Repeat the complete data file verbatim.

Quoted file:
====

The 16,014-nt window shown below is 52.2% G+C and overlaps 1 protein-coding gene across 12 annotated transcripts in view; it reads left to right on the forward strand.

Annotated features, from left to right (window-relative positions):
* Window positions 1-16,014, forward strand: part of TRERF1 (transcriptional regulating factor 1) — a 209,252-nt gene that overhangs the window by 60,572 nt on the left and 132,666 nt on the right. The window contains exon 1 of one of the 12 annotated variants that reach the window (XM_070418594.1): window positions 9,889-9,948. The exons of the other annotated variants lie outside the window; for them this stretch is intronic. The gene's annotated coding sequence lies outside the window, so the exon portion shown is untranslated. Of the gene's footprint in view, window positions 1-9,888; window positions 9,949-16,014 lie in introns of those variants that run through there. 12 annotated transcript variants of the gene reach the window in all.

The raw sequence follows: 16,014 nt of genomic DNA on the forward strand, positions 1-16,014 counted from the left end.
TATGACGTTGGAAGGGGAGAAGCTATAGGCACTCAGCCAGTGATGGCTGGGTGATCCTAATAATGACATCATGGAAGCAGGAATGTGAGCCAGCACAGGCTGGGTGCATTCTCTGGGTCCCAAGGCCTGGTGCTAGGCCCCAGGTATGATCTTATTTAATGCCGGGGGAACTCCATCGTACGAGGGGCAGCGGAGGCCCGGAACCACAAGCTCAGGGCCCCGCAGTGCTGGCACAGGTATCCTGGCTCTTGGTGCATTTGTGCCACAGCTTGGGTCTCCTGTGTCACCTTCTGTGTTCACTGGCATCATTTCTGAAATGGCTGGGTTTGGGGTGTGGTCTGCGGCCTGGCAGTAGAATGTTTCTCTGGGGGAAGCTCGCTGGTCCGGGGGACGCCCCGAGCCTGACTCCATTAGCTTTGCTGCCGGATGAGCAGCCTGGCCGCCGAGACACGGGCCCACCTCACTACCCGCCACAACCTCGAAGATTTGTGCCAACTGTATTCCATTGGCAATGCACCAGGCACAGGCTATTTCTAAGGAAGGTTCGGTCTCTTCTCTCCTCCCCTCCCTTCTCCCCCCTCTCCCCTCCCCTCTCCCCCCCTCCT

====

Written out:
The 16,014-nt window shown below is 52.2% G+C and overlaps 1 protein-coding gene across 12 annotated transcripts in view; it reads left to right on the forward strand.

Annotated features, from left to right (window-relative positions):
* Window positions 1-16,014, forward strand: part of TRERF1 (transcriptional regulating factor 1) — a 209,252-nt gene that overhangs the window by 60,572 nt on the left and 132,666 nt on the right. The window contains exon 1 of one of the 12 annotated variants that reach the window (XM_070418594.1): window positions 9,889-9,948. The exons of the other annotated variants lie outside the window; for them this stretch is intronic. The gene's annotated coding sequence lies outside the window, so the exon portion shown is untranslated. Of the gene's footprint in view, window positions 1-9,888; window positions 9,949-16,014 lie in introns of those variants that run through there. 12 annotated transcript variants of the gene reach the window in all.

The raw sequence follows: 16,014 nt of genomic DNA on the forward strand, positions 1-16,014 counted from the left end.
TATGACGTTGGAAGGGGAGAAGCTATAGGCACTCAGCCAGTGATGGCTGGGTGATCCTAATAATGACATCATGGAAGCAGGAATGTGAGCCAGCACAGGCTGGGTGCATTCTCTGGGTCCCAAGGCCTGGTGCTAGGCCCCAGGTATGATCTTATTTAATGCCGGGGGAACTCCATCGTACGAGGGGCAGCGGAGGCCCGGAACCACAAGCTCAGGGCCCCGCAGTGCTGGCACAGGTATCCTGGCTCTTGGTGCATTTGTGCCACAGCTTGGGTCTCCTGTGTCACCTTCTGTGTTCACTGGCATCATTTCTGAAATGGCTGGGTTTGGGGTGTGGTCTGCGGCCTGGCAGTAGAATGTTTCTCTGGGGGAAGCTCGCTGGTCCGGGGGACGCCCCGAGCCTGACTCCATTAGCTTTGCTGCCGGATGAGCAGCCTGGCCGCCGAGACACGGGCCCACCTCACTACCCGCCACAACCTCGAAGATTTGTGCCAACTGTATTCCATTGGCAATGCACCAGGCACAGGCTATTTCTAAGGAAGGTTCGGTCTCTTCTCTCCTCCCCTCCCTTCTCCCCCCTCTCCCCTCCCCTCTCCCCCCCTCCT